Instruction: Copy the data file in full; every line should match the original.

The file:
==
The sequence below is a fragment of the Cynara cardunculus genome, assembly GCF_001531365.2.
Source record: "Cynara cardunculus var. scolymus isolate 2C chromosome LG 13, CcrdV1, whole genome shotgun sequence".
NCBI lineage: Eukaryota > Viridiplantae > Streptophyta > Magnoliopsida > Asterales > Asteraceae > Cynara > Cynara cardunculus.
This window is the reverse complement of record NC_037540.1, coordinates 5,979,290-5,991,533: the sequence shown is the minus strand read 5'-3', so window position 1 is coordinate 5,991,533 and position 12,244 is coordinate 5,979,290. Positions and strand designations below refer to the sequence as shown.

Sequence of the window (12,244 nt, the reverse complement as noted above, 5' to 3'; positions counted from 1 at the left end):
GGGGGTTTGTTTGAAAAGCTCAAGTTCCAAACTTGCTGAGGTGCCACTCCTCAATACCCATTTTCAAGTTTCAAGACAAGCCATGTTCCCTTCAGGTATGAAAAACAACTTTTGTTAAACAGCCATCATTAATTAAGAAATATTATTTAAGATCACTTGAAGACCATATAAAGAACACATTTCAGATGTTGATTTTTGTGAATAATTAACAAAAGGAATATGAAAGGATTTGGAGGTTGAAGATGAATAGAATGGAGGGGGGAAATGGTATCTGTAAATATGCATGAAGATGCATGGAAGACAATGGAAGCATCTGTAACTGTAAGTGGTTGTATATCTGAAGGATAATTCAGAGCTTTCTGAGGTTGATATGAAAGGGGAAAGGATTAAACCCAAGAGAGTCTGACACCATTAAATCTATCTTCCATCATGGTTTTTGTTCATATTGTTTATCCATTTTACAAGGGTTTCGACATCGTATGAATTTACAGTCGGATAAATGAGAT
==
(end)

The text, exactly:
The sequence below is a fragment of the Cynara cardunculus genome, assembly GCF_001531365.2.
Source record: "Cynara cardunculus var. scolymus isolate 2C chromosome LG 13, CcrdV1, whole genome shotgun sequence".
NCBI lineage: Eukaryota > Viridiplantae > Streptophyta > Magnoliopsida > Asterales > Asteraceae > Cynara > Cynara cardunculus.
This window is the reverse complement of record NC_037540.1, coordinates 5,979,290-5,991,533: the sequence shown is the minus strand read 5'-3', so window position 1 is coordinate 5,991,533 and position 12,244 is coordinate 5,979,290. Positions and strand designations below refer to the sequence as shown.

Sequence of the window (12,244 nt, the reverse complement as noted above, 5' to 3'; positions counted from 1 at the left end):
GGGGGTTTGTTTGAAAAGCTCAAGTTCCAAACTTGCTGAGGTGCCACTCCTCAATACCCATTTTCAAGTTTCAAGACAAGCCATGTTCCCTTCAGGTATGAAAAACAACTTTTGTTAAACAGCCATCATTAATTAAGAAATATTATTTAAGATCACTTGAAGACCATATAAAGAACACATTTCAGATGTTGATTTTTGTGAATAATTAACAAAAGGAATATGAAAGGATTTGGAGGTTGAAGATGAATAGAATGGAGGGGGGAAATGGTATCTGTAAATATGCATGAAGATGCATGGAAGACAATGGAAGCATCTGTAACTGTAAGTGGTTGTATATCTGAAGGATAATTCAGAGCTTTCTGAGGTTGATATGAAAGGGGAAAGGATTAAACCCAAGAGAGTCTGACACCATTAAATCTATCTTCCATCATGGTTTTTGTTCATATTGTTTATCCATTTTACAAGGGTTTCGACATCGTATGAATTTACAGTCGGATAAATGAGAT